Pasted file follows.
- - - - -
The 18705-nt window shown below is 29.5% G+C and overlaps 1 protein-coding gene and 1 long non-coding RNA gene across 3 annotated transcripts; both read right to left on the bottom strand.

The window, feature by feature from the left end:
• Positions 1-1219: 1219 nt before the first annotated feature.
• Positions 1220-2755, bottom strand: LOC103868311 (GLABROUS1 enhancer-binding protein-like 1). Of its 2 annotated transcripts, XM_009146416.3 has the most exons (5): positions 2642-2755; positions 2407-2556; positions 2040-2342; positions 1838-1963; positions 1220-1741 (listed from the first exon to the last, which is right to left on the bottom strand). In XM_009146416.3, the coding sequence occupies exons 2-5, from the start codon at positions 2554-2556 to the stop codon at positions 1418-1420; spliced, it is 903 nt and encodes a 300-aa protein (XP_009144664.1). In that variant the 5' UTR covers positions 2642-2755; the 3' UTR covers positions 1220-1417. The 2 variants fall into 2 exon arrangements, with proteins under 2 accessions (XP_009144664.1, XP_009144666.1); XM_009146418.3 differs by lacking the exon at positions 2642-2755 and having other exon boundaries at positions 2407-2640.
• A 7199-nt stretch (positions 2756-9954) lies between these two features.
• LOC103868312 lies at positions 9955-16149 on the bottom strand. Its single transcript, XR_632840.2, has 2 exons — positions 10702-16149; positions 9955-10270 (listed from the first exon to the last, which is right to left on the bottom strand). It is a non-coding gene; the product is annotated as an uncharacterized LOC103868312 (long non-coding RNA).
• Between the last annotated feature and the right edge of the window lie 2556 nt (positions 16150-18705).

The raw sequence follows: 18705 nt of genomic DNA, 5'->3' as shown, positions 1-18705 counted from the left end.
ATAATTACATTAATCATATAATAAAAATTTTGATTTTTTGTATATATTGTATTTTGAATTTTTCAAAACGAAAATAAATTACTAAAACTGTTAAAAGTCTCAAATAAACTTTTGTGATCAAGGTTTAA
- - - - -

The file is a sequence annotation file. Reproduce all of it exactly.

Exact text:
The 18705-nt window shown below is 29.5% G+C and overlaps 1 protein-coding gene and 1 long non-coding RNA gene across 3 annotated transcripts; both read right to left on the bottom strand.

The window, feature by feature from the left end:
• Positions 1-1219: 1219 nt before the first annotated feature.
• Positions 1220-2755, bottom strand: LOC103868311 (GLABROUS1 enhancer-binding protein-like 1). Of its 2 annotated transcripts, XM_009146416.3 has the most exons (5): positions 2642-2755; positions 2407-2556; positions 2040-2342; positions 1838-1963; positions 1220-1741 (listed from the first exon to the last, which is right to left on the bottom strand). In XM_009146416.3, the coding sequence occupies exons 2-5, from the start codon at positions 2554-2556 to the stop codon at positions 1418-1420; spliced, it is 903 nt and encodes a 300-aa protein (XP_009144664.1). In that variant the 5' UTR covers positions 2642-2755; the 3' UTR covers positions 1220-1417. The 2 variants fall into 2 exon arrangements, with proteins under 2 accessions (XP_009144664.1, XP_009144666.1); XM_009146418.3 differs by lacking the exon at positions 2642-2755 and having other exon boundaries at positions 2407-2640.
• A 7199-nt stretch (positions 2756-9954) lies between these two features.
• LOC103868312 lies at positions 9955-16149 on the bottom strand. Its single transcript, XR_632840.2, has 2 exons — positions 10702-16149; positions 9955-10270 (listed from the first exon to the last, which is right to left on the bottom strand). It is a non-coding gene; the product is annotated as an uncharacterized LOC103868312 (long non-coding RNA).
• Between the last annotated feature and the right edge of the window lie 2556 nt (positions 16150-18705).

The raw sequence follows: 18705 nt of genomic DNA, 5'->3' as shown, positions 1-18705 counted from the left end.
ATAATTACATTAATCATATAATAAAAATTTTGATTTTTTGTATATATTGTATTTTGAATTTTTCAAAACGAAAATAAATTACTAAAACTGTTAAAAGTCTCAAATAAACTTTTGTGATCAAGGTTTAA